Cartographic Design Principles: Summary

In our previous eight posts we have taken a closer look at each of our Cartographic Design Principles. We offer them as a set of guidelines, intended to focus and aid the design process when making a map. They are not rules. In cartography, rules as such don’t exist – the aim is for a map to communicate a message to its users, and if it does so then it can be deemed a success. If a map is designed to get a person from A to B and it does, then it works. The distinction is not between right and wrong but between a map that works well, and one that doesn’t; between good communication and bad communication.

This means that there is lots of room for creativity within cartography!

Tron

Continue reading “Cartographic Design Principles: Summary”

Cartographic Design Principles: Good composition

Over the past eight weeks we have taken a closer look at each of our Cartographic Design Principles in turn. This is the final post in the series as we switch our attention to Good composition. Although we consider all eight of our principles to be of equal importance, we have purposefully put this one at the end as it will usually be the last thing you do. It’s important to consider the overall composition of your map from the start of the design process, but it’s a good idea to check the composition and layout at the end, to ensure that all the elements work well as a ‘whole’.

BenNevis Continue reading “Cartographic Design Principles: Good composition”

Cartographic Design Principles: Accessibility

This is the penultimate post in our series about our Cartographic Design Principles. Accessibility is a broad subject but one that is very important to the success of a map and therefore it should be a key consideration for a cartographer.

EDN-galaxy

Accessibility

Continue reading “Cartographic Design Principles: Accessibility”

Cartographic Design Principles: Legibility

We are just over halfway through our series of posts about our Cartographic Design Principles. Last week we shone the spotlight on Simplicity and this week we continue our series as we turn our attention to Legibility. In its simplest definition, to be legible is to be easily read. It is extremely important for a map to be legible as the user should be able to easily understand the message that the cartographer was attempting to portray. Much in the same way as a book, if a map is difficult to read then it is likely to fail in its objective and not meet the user requirements.

Explorer_1

OS Explorer Maps – designed for usability and legibility  Continue reading “Cartographic Design Principles: Legibility”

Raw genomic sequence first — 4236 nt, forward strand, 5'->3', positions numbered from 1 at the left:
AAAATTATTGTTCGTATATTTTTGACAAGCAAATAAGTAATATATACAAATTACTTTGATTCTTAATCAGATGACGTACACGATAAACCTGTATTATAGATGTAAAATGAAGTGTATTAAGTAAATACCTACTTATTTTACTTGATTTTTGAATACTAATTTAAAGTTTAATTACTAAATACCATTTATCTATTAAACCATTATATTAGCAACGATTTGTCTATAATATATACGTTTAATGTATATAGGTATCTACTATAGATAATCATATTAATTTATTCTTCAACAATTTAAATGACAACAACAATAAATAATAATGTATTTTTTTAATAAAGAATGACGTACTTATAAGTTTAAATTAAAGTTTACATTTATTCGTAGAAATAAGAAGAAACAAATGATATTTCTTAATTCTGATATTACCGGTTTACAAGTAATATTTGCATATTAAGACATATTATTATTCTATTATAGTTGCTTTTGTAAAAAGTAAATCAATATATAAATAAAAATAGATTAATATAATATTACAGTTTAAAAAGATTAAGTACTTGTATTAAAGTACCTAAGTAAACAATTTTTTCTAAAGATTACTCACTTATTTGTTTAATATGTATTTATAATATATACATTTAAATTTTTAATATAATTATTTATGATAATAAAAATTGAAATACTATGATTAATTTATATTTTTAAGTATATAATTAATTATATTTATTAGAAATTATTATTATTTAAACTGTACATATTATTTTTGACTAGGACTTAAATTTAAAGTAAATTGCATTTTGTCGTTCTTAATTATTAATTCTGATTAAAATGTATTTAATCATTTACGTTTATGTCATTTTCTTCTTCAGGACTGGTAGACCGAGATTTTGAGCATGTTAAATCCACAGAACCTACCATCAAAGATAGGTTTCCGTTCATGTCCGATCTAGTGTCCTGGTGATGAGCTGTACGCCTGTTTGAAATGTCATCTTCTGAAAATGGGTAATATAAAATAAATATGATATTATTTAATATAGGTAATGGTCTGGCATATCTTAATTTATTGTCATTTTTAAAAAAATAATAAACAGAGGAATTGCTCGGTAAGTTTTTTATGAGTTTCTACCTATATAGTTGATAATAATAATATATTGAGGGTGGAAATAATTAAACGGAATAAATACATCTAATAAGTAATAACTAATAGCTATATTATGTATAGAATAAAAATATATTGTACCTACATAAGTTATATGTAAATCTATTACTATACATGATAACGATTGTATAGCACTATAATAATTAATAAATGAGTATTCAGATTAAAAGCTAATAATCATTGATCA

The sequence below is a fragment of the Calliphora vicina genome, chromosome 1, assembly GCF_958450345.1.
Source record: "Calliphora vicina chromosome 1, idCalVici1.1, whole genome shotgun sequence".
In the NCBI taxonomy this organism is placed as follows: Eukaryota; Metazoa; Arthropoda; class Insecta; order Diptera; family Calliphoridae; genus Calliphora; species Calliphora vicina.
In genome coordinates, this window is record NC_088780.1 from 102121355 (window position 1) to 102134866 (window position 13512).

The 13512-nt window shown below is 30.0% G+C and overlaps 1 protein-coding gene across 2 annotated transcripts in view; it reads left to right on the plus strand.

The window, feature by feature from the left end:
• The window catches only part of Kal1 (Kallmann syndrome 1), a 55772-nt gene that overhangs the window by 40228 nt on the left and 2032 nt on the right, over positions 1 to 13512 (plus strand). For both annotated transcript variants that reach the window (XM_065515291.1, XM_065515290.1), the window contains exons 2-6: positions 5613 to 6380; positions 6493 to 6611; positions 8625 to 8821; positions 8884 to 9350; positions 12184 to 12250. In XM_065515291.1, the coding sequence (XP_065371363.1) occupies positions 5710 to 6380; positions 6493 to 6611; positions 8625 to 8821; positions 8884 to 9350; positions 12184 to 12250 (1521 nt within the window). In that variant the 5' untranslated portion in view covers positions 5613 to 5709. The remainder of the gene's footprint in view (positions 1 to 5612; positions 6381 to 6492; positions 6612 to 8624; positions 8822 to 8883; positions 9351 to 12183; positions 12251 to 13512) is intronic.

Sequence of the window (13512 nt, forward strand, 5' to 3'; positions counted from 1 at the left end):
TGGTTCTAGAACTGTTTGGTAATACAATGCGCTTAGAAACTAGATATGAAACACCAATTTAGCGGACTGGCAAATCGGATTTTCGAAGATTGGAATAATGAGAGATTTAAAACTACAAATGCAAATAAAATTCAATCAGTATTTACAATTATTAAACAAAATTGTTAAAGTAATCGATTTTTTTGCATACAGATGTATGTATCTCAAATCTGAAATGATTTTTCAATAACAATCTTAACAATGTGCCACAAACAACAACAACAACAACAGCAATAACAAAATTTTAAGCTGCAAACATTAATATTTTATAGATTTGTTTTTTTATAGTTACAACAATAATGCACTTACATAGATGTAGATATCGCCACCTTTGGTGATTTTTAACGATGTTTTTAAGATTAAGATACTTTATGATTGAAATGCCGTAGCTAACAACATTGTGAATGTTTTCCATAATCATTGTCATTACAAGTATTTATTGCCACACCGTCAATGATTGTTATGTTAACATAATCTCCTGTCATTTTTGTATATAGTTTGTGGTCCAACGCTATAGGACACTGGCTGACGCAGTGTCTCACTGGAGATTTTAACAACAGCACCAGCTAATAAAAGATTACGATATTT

Cartographic Design Principles: Simplicity

This is the fourth in our series of blog posts about our Cartographic Design Principles and this week we are taking a closer look at Simplicity. The concept for our own principles was initially  inspired by Dieter Rams and his ‘ten principles of good design’, one of which is ‘Good design is as little design as possible’ where he states:

Less, but better – because it concentrates on the essential aspects, and the products are not burdened with non-essentials. Back to purity, back to simplicity.

Simplicity_1

Removing clutter allows a map to better portray its message  Continue reading “Cartographic Design Principles: Simplicity”

Cartographic Design Principles: A clear visual hierarchy

We’ve been taking a closer look at each of our Cartographic Design Principles in turn and this week we are delving deeper into A clear visual hierarchy. Although we consider all eight of our principles to be of equal importance when designing a map, this one is of key concern to the successful communication of a maps message. Without a clear visual hierarchy, a map can be confusing to the user and may lead to poor decision making.

clear-visual-hierarchy

Overview map of Great Britain – the labels have a very clear visual hierarchy  Continue reading “Cartographic Design Principles: A clear visual hierarchy”

Cartographic Design Principles: Consideration of display format

This is the second installment in our set of blog posts taking a closer look at our Cartographic Design Principles. Last week we shone the light on Understanding of user requirements and this week we turn our attention to Consideration of display format.

Design your maps with the final display medium in mind

Design your maps with the final display medium in mind

Continue reading “Cartographic Design Principles: Consideration of display format”

Cartographic Design Principles: Understanding of user requirements

This is the first in an eight part series of blog posts taking a closer look at our Cartographic Design Principles. Devised by our CartoDesign team, the principles are intended as a useful guide for anybody making a map, from Ordnance Survey customers to budding neo-cartographers. In this post we shine the spotlight on the first principle in our list, Understanding of user requirements.

Bear

Remove confusion by understanding your users’ needs

Continue reading “Cartographic Design Principles: Understanding of user requirements”

50th Anniversary Summer School of the Society of Cartographers

On 2 September, we attended the second day of the conference at the University of Glasgow.

The Society of Cartographers (SoC) is an association of cartographers that was founded as the Society of University Cartographers at the University of Glasgow in 1964. The society renamed in 1989 to be open to all those who regularly make maps. So we at Ordnance Survey were honoured and delighted to be invited to both attend and present at the society’s fiftieth anniversary at the place where it all began.

carto-2

Continue reading “50th Anniversary Summer School of the Society of Cartographers”